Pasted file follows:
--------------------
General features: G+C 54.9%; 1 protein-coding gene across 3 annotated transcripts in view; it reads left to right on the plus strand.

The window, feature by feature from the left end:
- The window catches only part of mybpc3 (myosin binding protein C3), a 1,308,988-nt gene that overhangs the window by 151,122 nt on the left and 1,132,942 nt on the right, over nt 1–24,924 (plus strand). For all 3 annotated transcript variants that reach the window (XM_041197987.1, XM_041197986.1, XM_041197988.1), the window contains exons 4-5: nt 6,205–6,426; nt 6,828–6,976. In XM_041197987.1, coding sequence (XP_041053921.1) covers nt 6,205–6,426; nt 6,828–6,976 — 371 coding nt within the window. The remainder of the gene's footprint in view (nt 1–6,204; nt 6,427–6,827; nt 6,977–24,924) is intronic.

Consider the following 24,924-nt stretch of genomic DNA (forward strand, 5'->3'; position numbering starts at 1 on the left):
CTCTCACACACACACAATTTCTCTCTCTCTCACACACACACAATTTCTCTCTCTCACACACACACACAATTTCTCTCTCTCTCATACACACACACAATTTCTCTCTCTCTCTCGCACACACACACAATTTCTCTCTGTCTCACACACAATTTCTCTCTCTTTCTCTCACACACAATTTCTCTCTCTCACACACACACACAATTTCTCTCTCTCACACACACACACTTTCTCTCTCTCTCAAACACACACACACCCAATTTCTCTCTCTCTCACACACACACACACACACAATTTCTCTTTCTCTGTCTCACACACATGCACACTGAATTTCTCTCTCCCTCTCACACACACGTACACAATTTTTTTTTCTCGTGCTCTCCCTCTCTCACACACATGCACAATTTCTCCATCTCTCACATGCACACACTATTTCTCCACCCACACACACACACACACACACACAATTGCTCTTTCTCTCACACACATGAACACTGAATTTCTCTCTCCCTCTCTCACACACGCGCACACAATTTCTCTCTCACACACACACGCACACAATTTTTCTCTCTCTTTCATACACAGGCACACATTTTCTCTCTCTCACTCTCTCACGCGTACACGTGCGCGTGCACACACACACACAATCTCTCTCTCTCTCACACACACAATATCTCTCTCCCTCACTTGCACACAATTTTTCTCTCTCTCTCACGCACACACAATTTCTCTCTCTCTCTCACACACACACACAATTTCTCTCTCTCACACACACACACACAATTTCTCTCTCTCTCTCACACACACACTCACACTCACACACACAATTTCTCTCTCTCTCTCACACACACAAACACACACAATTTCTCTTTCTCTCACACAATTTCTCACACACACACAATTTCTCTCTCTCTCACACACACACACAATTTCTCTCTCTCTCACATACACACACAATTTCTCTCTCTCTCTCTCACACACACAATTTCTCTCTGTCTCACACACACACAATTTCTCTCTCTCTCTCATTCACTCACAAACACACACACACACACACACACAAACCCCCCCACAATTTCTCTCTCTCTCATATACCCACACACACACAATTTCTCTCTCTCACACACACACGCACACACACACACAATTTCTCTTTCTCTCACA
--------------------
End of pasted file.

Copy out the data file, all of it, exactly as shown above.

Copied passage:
General features: G+C 54.9%; 1 protein-coding gene across 3 annotated transcripts in view; it reads left to right on the plus strand.

The window, feature by feature from the left end:
- The window catches only part of mybpc3 (myosin binding protein C3), a 1,308,988-nt gene that overhangs the window by 151,122 nt on the left and 1,132,942 nt on the right, over nt 1–24,924 (plus strand). For all 3 annotated transcript variants that reach the window (XM_041197987.1, XM_041197986.1, XM_041197988.1), the window contains exons 4-5: nt 6,205–6,426; nt 6,828–6,976. In XM_041197987.1, coding sequence (XP_041053921.1) covers nt 6,205–6,426; nt 6,828–6,976 — 371 coding nt within the window. The remainder of the gene's footprint in view (nt 1–6,204; nt 6,427–6,827; nt 6,977–24,924) is intronic.

Consider the following 24,924-nt stretch of genomic DNA (forward strand, 5'->3'; position numbering starts at 1 on the left):
CTCTCACACACACACAATTTCTCTCTCTCTCACACACACACAATTTCTCTCTCTCACACACACACACAATTTCTCTCTCTCTCATACACACACACAATTTCTCTCTCTCTCTCGCACACACACACAATTTCTCTCTGTCTCACACACAATTTCTCTCTCTTTCTCTCACACACAATTTCTCTCTCTCACACACACACACAATTTCTCTCTCTCACACACACACACTTTCTCTCTCTCTCAAACACACACACACCCAATTTCTCTCTCTCTCACACACACACACACACACAATTTCTCTTTCTCTGTCTCACACACATGCACACTGAATTTCTCTCTCCCTCTCACACACACGTACACAATTTTTTTTTCTCGTGCTCTCCCTCTCTCACACACATGCACAATTTCTCCATCTCTCACATGCACACACTATTTCTCCACCCACACACACACACACACACACACAATTGCTCTTTCTCTCACACACATGAACACTGAATTTCTCTCTCCCTCTCTCACACACGCGCACACAATTTCTCTCTCACACACACACGCACACAATTTTTCTCTCTCTTTCATACACAGGCACACATTTTCTCTCTCTCACTCTCTCACGCGTACACGTGCGCGTGCACACACACACACAATCTCTCTCTCTCTCACACACACAATATCTCTCTCCCTCACTTGCACACAATTTTTCTCTCTCTCTCACGCACACACAATTTCTCTCTCTCTCTCACACACACACACAATTTCTCTCTCTCACACACACACACACAATTTCTCTCTCTCTCTCACACACACACTCACACTCACACACACAATTTCTCTCTCTCTCTCACACACACAAACACACACAATTTCTCTTTCTCTCACACAATTTCTCACACACACACAATTTCTCTCTCTCTCACACACACACACAATTTCTCTCTCTCTCACATACACACACAATTTCTCTCTCTCTCTCTCACACACACAATTTCTCTCTGTCTCACACACACACAATTTCTCTCTCTCTCTCATTCACTCACAAACACACACACACACACACACACAAACCCCCCCACAATTTCTCTCTCTCTCATATACCCACACACACACAATTTCTCTCTCTCACACACACACGCACACACACACACAATTTCTCTTTCTCTCACA